The Norman Conquest
of 1066 added many new elements to the already vibrant culture. Among these were thousands of new names. The Kennrake name is derived from the given name Kendrick.
Early Origins of the Kennrake family
The surname Kennrake was first found in Denbighshire
where they held a family seat
as Lords of the Manor of Nantclwyd Woore. The name appears as Kenricus and Kenric in the Domesday Book
in 1086. "The family of Kenrick of Nantclwyd Woore, co Denbigh, claim from David Kenrick who fought under the Black Prince at Creci and Poictiers." CITATION[CLOSE]
Lowe, Mark Anthony, Patronymica Britannica, A Dictionary of Family Names of the United Kingdom. London: John Russel Smith, 1860. Print.
Early History of the Kennrake family
This web page shows only a small excerpt of our Kennrake research.Another 157 words (11 lines of text) covering the years 1699 and 1659 are included under the topic Early Kennrake History in all our PDF Extended History products and printed products wherever possible.
Kennrake Spelling Variations
A multitude of spelling variations
characterize Norman surnames. Many variations occurred because Old and Middle English lacked any definite spelling rules. The introduction of Norman French to England
also had a pronounced effect, as did the court languages of Latin and French. Therefore, one person was often referred to by several different spellings in a single lifetime. The various spellings include Kenrick, Kenric, Kennrick and others.
Early Notables of the Kennrake family (pre 1700)
More information is included under the topic Early Kennrake Notables in all our PDF Extended History products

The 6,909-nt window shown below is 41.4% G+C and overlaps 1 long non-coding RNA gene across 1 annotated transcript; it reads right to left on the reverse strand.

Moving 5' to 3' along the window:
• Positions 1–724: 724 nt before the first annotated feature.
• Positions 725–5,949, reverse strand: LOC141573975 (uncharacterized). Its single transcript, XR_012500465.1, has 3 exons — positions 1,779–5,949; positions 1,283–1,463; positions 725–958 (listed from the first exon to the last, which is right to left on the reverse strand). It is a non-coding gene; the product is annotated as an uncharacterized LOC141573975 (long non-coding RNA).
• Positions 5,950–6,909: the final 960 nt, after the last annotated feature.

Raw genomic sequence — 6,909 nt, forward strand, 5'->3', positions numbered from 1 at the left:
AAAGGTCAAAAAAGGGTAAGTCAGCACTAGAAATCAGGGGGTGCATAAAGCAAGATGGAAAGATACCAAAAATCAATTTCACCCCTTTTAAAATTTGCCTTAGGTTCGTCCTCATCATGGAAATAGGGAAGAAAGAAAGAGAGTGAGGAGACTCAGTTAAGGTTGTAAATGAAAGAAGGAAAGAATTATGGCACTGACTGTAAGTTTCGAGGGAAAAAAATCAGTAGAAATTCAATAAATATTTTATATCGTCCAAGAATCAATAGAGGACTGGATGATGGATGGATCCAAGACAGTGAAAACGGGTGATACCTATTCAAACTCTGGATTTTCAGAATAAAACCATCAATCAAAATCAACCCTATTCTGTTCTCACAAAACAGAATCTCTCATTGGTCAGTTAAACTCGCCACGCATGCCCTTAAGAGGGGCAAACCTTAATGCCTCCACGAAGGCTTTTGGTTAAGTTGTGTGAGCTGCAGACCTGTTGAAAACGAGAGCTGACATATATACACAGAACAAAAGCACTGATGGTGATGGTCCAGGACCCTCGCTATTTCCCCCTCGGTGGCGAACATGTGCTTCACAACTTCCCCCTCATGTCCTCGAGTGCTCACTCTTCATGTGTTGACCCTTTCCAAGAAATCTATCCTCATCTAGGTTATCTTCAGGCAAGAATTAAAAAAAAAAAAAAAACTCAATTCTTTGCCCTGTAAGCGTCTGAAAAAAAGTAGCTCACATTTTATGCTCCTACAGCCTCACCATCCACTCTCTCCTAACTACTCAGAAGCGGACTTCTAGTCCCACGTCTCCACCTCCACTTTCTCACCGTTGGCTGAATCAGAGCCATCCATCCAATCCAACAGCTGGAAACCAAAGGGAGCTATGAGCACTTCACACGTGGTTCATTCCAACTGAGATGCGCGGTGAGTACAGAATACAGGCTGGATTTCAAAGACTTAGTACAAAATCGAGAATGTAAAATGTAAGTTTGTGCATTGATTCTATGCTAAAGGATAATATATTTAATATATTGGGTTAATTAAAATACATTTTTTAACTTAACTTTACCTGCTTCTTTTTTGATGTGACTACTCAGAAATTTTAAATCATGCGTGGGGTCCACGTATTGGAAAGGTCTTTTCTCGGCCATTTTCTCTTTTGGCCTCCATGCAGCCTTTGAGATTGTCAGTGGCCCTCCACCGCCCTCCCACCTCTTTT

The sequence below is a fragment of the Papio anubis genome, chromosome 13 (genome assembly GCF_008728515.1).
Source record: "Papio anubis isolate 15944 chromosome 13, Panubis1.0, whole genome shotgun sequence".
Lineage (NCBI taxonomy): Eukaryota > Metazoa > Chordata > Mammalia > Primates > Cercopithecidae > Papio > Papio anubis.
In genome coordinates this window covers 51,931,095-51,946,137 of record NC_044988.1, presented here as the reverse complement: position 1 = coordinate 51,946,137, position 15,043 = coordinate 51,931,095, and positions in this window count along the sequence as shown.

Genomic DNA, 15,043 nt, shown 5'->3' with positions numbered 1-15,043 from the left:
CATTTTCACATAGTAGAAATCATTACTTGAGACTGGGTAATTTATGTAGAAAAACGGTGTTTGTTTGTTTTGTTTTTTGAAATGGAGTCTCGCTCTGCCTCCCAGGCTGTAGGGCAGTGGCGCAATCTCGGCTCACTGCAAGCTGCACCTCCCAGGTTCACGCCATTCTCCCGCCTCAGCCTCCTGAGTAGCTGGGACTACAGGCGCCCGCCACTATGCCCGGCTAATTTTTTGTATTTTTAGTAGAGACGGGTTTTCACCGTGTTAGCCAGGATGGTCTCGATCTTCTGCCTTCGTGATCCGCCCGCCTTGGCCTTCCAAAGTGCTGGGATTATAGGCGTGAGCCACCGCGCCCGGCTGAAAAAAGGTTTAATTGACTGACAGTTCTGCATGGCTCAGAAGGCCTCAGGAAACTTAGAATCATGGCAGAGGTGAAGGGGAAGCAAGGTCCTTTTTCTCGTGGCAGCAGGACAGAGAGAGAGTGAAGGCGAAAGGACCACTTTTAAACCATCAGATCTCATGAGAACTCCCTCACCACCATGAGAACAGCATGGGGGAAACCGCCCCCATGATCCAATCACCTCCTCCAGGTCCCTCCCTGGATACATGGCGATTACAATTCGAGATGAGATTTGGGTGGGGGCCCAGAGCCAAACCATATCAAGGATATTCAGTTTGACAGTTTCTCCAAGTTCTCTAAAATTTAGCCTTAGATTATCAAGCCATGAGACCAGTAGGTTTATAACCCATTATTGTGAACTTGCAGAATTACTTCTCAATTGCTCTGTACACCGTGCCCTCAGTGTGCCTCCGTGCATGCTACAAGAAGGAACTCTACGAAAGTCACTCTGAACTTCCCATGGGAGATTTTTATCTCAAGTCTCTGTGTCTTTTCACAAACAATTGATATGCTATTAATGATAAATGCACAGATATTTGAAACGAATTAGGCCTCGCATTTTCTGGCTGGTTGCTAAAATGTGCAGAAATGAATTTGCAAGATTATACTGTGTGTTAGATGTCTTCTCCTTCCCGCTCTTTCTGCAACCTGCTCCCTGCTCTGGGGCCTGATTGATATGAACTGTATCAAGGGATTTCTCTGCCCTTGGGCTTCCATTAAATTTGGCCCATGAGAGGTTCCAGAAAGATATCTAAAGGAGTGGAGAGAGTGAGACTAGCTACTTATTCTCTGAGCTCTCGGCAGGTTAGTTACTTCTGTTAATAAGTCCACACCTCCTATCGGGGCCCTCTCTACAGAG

and printed products wherever possible.
Migration of the Kennrake family to Ireland
Some of the Kennrake family moved to Ireland
, but this topic is not covered in this excerpt.Another 35 words (2 lines of text) about their life in Ireland is included in all our PDF Extended History products and printed products wherever possible.
Migration of the Kennrake family to the New World and Oceana
Many English families left England
, to avoid the chaos of their homeland and migrated to the many British colonies abroad. Although the conditions on the ships were extremely cramped, and some travelers arrived diseased, starving, and destitute, once in the colonies, many of the families prospered and made valuable contributions to the cultures of what would become the United States and Canada. Research into the origins of individual families in North America has revealed records of the immigration of a number of people bearing the name Kennrake or a variant listed above: E. Kenrick who settled in Baltimore, Maryland, in 1823; John Kenrick settled in Philadelphia, Pennsylvania, in 1796.